In Ampeater’s words:
I liked Legato Vipers from the first listen, but didn’t know what to make of the band’s psychadellic cinematic surf-rock antics. The music was quirky, groovy, and, without a doubt, over the top. But were these dudes for real, or was it all an elaborate and well executed joke? I’ve come to the conclusion that its a little of both.
I was in a lot of bands in high-school—more than I can count on two hands. These bands spanned an enormous range of styles but involved the same general cast of characters, despite abrupt shifts in image and wardrobe. One week it would be death metal, the next, gospel pop, nautical ballads, etc. We were too aware of the cliches to make serious bands so, we called them fake bands. Semantics, perhaps, but these fake bands gave us the freedom to be extreme, to be absurd, to have fun. In the end, these fake bands became a lot more real than the serious ones. I’ve spoken to several friends since then and discovered that a large number of serious musicians have turned to joke bands as creative outlets.
But Legato Vipers is much more than a joke band, although it does seem to stem from the same philosophy. With superlative musicianship and top-notch production, the band has elevated an absurd concept into something legitimate. Perhaps a better metaphor would be performance art. Legato Vipers, like most theater, cannot be appreciated without considerable suspension of disbelief. After all, it’s surf-rock… in 2013… from Canada. But the band makes this leap of faith so convincingly that it’s hard not to follow. From the mysterious and spacy tremolo guitar to the propulsive drum and bass, everything is spot-on. It’s said that the best actors don’t have to act—from the moment they take the stage, they become their characters. When I watch Legato Vipers rock out in an empty stadium in the center of a swarm of roller-skaters, that’s the impression I get. Each member plays his role with precision and a passion that seems too much to fake. Perhaps they’re having a laugh, but they’re also having a blast, and I suspect that they believe 100% in what they’re doing. We should too. Tune in and enjoy the show.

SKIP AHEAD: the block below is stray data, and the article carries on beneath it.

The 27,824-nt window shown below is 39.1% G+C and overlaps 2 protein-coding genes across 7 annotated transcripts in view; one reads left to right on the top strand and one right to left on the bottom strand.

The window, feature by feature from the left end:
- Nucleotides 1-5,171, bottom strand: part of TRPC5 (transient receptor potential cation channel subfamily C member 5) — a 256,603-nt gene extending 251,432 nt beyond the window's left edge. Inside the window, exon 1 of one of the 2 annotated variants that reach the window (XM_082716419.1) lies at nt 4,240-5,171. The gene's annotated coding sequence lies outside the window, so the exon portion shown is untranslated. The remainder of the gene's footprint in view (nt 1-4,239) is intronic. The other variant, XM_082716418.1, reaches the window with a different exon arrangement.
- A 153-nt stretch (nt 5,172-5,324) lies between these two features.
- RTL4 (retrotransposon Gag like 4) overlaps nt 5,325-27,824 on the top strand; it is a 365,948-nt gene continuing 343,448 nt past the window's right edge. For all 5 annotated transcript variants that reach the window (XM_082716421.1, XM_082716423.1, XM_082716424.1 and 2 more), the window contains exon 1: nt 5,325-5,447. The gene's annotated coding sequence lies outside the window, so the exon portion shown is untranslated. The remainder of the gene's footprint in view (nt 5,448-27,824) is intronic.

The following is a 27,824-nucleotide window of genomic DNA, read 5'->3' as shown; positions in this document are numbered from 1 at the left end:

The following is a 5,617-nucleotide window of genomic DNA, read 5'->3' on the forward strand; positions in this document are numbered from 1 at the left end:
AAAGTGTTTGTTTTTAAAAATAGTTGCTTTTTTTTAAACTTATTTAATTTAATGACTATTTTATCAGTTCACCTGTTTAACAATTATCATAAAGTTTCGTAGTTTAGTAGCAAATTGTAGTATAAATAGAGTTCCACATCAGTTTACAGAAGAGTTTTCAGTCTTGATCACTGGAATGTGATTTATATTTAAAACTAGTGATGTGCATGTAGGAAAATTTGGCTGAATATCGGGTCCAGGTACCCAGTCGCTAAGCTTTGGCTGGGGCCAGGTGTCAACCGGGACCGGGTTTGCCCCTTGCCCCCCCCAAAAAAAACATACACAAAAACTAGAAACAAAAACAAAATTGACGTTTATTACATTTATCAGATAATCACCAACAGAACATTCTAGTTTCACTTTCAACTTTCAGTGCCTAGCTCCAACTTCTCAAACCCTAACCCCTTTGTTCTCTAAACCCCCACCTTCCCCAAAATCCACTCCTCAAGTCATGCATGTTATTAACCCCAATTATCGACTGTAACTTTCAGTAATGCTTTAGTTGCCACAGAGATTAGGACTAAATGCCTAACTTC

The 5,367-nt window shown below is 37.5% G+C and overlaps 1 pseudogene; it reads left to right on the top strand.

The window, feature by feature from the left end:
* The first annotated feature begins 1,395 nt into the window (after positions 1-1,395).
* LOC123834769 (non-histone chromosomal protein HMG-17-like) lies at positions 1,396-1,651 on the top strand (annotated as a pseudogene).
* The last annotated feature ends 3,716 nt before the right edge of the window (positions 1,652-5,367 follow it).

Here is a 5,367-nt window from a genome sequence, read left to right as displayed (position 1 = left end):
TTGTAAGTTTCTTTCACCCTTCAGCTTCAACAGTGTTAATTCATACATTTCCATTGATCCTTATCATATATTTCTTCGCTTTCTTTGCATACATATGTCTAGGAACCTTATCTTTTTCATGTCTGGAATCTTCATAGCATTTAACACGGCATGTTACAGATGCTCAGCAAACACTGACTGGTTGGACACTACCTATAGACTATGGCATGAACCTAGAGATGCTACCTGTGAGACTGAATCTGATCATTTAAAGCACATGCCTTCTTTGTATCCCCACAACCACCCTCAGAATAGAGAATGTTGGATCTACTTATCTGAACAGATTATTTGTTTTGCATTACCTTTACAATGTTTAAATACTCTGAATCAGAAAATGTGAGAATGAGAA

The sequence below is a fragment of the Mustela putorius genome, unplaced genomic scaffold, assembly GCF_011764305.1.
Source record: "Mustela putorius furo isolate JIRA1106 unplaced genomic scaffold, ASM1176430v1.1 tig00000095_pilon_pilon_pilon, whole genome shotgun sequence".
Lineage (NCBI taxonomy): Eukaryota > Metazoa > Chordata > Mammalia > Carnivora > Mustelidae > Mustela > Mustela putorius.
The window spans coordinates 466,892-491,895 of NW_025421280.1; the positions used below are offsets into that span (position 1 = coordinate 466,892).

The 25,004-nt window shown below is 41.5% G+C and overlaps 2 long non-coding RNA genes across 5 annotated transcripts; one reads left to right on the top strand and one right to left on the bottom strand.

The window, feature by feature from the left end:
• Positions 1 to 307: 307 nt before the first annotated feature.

In the artist’s words:
Common Grackle was the beginning of Legato Vipers. When “The Great Repression” took a booze-fueled, bastardized-surf turn for the worse at Camp Pepper, something happened in the mind of Belluz that can only be described as inspired stupidity. Brooks had indeed learned to do reverb-soaked tremolos!
Their take on the genre made an appearance on Del Bel’s “Oneiric.” Better or worse, this thing was gathering steam…
But it was in a remote barn on Bruce Peninsula that Jameson’s was chased with warm beer; the “Chocolate Milk” aftertaste was coined. A theme song followed. So did three Belluz shit-surf originals for an as-yet nameless band.
Pyle agreed to rerecord an EP. Howard, Johnson and Anderson too were added. Brooks wrote four more tracks– fit for a funeral home. The band met in one to play and track their first-ever note. “Legato Vipers” were christened.